(I bought I lot of beer over my holiday vacation to the east coast, and I'll be slowly working through it all over the next few weeks. Here, then, is the first installment.)
There are a lot of folks who don't make it into the thankless world of grad school (I'm not talking about the ones who get there and have the good sense to leave, mind, just the ones who don't make it in). A few - a lot fewer than you would think, really - don't have sufficient talent or training. That leaves the vast majority, who are good enough but by some arbitrary fiat don't make it in anyways. (And if you're reading this and thinking of going for this crazy thing, there is one thing to remember at all times: grad school is, at every moment that matters, a lottery. Or rather, it's a series of lotteries. And for each gamble you must throw more and more of your time and money, your sweat and your tears, into the pot. And you've got to nail every round to win the big prize, which isn't all that impressive anyways. And like any game of chance, you can do everything right and still lose.)
Anyways, the point is: even if you're extremely qualified, there's no way to predict whether you will get in or not. If you're too sociable or not sociable enough, if you've been taking classes with too many people or with two few, if you ask too many questions or too few, if you've gone to the wrong school, if your program took in too many people the year before, if you end up on the wrong side of a territorial squabble - all of these things can be the end of a graduate career.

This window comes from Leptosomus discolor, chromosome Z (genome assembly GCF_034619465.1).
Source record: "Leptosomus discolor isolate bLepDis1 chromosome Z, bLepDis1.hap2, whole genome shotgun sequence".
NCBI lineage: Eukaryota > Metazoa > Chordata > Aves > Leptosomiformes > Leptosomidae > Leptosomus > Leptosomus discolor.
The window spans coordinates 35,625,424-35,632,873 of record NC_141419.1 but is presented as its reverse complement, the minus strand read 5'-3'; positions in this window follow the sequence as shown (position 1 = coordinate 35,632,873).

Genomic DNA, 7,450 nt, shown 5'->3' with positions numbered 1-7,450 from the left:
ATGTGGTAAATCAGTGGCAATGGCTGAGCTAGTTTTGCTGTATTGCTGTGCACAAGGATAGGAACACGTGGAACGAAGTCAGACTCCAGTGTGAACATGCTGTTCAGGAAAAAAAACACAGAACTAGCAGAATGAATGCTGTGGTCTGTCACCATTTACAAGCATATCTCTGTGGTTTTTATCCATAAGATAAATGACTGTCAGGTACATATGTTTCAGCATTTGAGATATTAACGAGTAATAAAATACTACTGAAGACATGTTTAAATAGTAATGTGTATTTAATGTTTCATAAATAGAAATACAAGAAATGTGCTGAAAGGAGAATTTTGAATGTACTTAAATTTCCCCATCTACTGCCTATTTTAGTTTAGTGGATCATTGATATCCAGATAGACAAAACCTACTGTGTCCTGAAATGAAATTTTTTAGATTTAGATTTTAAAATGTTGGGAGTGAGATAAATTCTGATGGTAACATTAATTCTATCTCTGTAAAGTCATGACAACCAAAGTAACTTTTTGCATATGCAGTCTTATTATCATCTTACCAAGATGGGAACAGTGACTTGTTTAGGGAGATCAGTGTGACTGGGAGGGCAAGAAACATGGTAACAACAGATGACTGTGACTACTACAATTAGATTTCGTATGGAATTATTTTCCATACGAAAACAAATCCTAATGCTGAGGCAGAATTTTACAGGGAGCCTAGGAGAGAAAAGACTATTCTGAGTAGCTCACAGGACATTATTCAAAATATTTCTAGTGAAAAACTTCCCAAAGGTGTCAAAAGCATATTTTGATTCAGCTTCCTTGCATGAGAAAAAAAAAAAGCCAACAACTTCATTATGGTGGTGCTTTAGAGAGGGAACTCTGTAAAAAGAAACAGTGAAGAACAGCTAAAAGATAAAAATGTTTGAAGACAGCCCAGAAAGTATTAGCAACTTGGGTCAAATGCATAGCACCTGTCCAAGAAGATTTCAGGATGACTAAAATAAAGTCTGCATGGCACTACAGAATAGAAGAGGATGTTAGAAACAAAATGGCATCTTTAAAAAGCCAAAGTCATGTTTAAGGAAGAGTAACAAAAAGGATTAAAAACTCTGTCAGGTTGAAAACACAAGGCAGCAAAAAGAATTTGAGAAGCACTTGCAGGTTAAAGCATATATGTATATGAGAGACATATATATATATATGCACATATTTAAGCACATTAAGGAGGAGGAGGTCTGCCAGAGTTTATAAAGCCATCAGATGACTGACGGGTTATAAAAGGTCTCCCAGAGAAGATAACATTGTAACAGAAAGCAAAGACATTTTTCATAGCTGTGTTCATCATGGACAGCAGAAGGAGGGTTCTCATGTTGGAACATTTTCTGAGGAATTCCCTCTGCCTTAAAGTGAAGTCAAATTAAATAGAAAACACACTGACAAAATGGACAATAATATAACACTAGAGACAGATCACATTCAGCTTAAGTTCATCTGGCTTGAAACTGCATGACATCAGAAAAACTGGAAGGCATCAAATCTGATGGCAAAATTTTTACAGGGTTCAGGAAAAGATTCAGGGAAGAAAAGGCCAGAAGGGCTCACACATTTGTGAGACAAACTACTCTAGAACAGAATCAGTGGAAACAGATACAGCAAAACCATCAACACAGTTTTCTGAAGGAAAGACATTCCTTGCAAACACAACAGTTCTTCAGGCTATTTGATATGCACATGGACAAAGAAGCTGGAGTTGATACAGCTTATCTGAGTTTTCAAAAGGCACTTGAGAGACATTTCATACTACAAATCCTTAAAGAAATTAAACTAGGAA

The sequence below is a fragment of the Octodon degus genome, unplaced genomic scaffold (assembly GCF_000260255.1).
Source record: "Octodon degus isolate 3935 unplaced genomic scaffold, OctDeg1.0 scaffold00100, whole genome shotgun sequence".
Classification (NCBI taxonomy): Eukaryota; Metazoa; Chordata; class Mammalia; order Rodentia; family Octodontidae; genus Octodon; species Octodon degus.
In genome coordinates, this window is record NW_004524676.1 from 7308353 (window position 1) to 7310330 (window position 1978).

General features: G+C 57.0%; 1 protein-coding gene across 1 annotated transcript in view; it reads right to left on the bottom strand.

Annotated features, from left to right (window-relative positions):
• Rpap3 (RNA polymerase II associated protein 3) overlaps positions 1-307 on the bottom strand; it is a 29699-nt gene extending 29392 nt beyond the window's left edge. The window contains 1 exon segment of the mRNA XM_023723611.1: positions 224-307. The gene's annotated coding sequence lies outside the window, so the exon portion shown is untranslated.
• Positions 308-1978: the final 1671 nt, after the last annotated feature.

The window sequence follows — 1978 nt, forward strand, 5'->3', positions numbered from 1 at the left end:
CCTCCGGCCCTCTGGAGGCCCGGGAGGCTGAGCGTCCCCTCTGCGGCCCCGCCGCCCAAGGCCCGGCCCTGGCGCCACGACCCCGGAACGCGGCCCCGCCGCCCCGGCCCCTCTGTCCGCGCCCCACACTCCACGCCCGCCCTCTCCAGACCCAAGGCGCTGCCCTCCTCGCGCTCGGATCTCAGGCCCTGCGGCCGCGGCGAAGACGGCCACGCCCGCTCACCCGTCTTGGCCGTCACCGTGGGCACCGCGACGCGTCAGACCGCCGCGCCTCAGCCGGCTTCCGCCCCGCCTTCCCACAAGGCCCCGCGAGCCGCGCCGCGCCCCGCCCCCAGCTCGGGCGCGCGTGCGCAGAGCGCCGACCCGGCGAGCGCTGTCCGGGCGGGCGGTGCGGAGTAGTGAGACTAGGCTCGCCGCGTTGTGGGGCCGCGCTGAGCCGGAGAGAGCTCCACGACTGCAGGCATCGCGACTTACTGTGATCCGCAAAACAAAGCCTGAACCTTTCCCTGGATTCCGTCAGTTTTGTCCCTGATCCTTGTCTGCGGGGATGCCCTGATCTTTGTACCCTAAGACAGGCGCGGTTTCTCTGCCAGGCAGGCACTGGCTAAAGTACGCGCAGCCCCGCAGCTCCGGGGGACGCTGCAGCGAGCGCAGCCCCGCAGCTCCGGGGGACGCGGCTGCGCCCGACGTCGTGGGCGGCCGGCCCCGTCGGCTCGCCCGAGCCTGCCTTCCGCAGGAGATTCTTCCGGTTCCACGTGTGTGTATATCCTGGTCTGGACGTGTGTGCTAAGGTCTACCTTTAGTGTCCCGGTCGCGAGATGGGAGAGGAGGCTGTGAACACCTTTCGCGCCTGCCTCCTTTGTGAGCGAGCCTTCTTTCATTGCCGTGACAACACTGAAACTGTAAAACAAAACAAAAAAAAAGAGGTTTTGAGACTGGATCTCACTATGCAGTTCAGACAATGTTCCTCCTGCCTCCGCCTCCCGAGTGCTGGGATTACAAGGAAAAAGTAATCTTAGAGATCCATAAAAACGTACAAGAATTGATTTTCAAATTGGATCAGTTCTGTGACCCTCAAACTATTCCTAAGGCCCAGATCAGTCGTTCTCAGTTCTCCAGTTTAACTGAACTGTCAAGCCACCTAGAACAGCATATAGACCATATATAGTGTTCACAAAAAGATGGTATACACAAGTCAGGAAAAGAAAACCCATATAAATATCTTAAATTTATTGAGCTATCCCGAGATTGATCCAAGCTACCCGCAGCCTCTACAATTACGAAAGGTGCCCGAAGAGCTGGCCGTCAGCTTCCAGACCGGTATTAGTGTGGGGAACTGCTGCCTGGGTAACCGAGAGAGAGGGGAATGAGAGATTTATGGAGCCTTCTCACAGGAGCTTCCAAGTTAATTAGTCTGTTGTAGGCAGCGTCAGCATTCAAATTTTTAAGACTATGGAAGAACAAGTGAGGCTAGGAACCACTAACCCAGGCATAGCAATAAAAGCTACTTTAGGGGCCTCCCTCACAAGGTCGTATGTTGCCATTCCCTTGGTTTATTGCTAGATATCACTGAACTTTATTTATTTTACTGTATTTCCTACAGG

But I'm not going to talk about those things. Instead, today I'm going to talk about those who (put positively) have wide interests, or who (put negatively) can't settle down on some particular issue or project.
In the fourth chapter of Being and Time Heidegger (in)famously discusses social life. One finds there a rather unflattering portrayal of the human being, which - weirdly - much of contemporary Anglophone philosophy is beginning to take very seriously indeed (I think of Brandom, for example). People are described as others, and my relationship to them rests on a "being-with" (Mitsein) which is constitutive for the structure of my own existence - there is a certain sense in which I must "be with..." even if, objectively speaking, there is no other example of homo sapien around. Others are fundamentally co-existences (in the sense, for example, of "coworkers") with whom I interact in the various tasks I deal with from day to day. Their being, as such, consists in the fact that we are all in the same world together, chatting about stuff and working together (or, indeed, being in a state of conflict or mutual indifference), and in rare circumstances even doing philosophy. This means, among other things, that the philosophical problem of other minds - "how do I know that anyone else out there is a thinking being?" - is completely dissolved. It does involve biting a bullet, though: "In that with which we concern ourselves environmentally the others are encountered as what they are; they are what they do (betreiben)."